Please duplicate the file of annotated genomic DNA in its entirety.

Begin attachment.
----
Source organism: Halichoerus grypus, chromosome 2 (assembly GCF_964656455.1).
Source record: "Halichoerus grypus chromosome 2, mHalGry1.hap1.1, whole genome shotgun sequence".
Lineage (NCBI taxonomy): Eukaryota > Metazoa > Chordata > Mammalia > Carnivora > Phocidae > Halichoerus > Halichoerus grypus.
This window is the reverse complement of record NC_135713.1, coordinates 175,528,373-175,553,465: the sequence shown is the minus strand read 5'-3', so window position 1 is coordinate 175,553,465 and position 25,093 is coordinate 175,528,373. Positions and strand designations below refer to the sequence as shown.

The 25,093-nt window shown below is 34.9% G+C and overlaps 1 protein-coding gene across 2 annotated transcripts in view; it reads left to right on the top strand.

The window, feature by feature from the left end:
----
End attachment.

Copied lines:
Source organism: Halichoerus grypus, chromosome 2 (assembly GCF_964656455.1).
Source record: "Halichoerus grypus chromosome 2, mHalGry1.hap1.1, whole genome shotgun sequence".
Lineage (NCBI taxonomy): Eukaryota > Metazoa > Chordata > Mammalia > Carnivora > Phocidae > Halichoerus > Halichoerus grypus.
This window is the reverse complement of record NC_135713.1, coordinates 175,528,373-175,553,465: the sequence shown is the minus strand read 5'-3', so window position 1 is coordinate 175,553,465 and position 25,093 is coordinate 175,528,373. Positions and strand designations below refer to the sequence as shown.

The 25,093-nt window shown below is 34.9% G+C and overlaps 1 protein-coding gene across 2 annotated transcripts in view; it reads left to right on the top strand.

The window, feature by feature from the left end: